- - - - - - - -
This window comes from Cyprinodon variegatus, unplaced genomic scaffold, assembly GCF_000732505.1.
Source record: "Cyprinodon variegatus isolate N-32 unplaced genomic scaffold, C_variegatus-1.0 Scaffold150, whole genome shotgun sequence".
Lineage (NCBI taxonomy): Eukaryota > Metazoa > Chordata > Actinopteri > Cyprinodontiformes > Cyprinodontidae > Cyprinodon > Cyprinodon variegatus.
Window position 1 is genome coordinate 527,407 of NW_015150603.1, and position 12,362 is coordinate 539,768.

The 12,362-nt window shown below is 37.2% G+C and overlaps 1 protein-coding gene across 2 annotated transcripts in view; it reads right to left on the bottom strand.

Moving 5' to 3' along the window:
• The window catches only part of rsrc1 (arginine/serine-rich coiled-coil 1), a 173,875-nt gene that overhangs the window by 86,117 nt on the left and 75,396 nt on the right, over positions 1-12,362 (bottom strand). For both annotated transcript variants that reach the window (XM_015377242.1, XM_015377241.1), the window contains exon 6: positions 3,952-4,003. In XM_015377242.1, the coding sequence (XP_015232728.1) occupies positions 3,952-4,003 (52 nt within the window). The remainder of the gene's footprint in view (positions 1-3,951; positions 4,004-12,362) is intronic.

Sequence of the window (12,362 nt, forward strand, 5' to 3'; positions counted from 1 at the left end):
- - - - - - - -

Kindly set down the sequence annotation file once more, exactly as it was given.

This window comes from Cyprinodon variegatus, unplaced genomic scaffold, assembly GCF_000732505.1.
Source record: "Cyprinodon variegatus isolate N-32 unplaced genomic scaffold, C_variegatus-1.0 Scaffold150, whole genome shotgun sequence".
Lineage (NCBI taxonomy): Eukaryota > Metazoa > Chordata > Actinopteri > Cyprinodontiformes > Cyprinodontidae > Cyprinodon > Cyprinodon variegatus.
Window position 1 is genome coordinate 527,407 of NW_015150603.1, and position 12,362 is coordinate 539,768.

The 12,362-nt window shown below is 37.2% G+C and overlaps 1 protein-coding gene across 2 annotated transcripts in view; it reads right to left on the bottom strand.

Moving 5' to 3' along the window:
• The window catches only part of rsrc1 (arginine/serine-rich coiled-coil 1), a 173,875-nt gene that overhangs the window by 86,117 nt on the left and 75,396 nt on the right, over positions 1-12,362 (bottom strand). For both annotated transcript variants that reach the window (XM_015377242.1, XM_015377241.1), the window contains exon 6: positions 3,952-4,003. In XM_015377242.1, the coding sequence (XP_015232728.1) occupies positions 3,952-4,003 (52 nt within the window). The remainder of the gene's footprint in view (positions 1-3,951; positions 4,004-12,362) is intronic.

Sequence of the window (12,362 nt, forward strand, 5' to 3'; positions counted from 1 at the left end):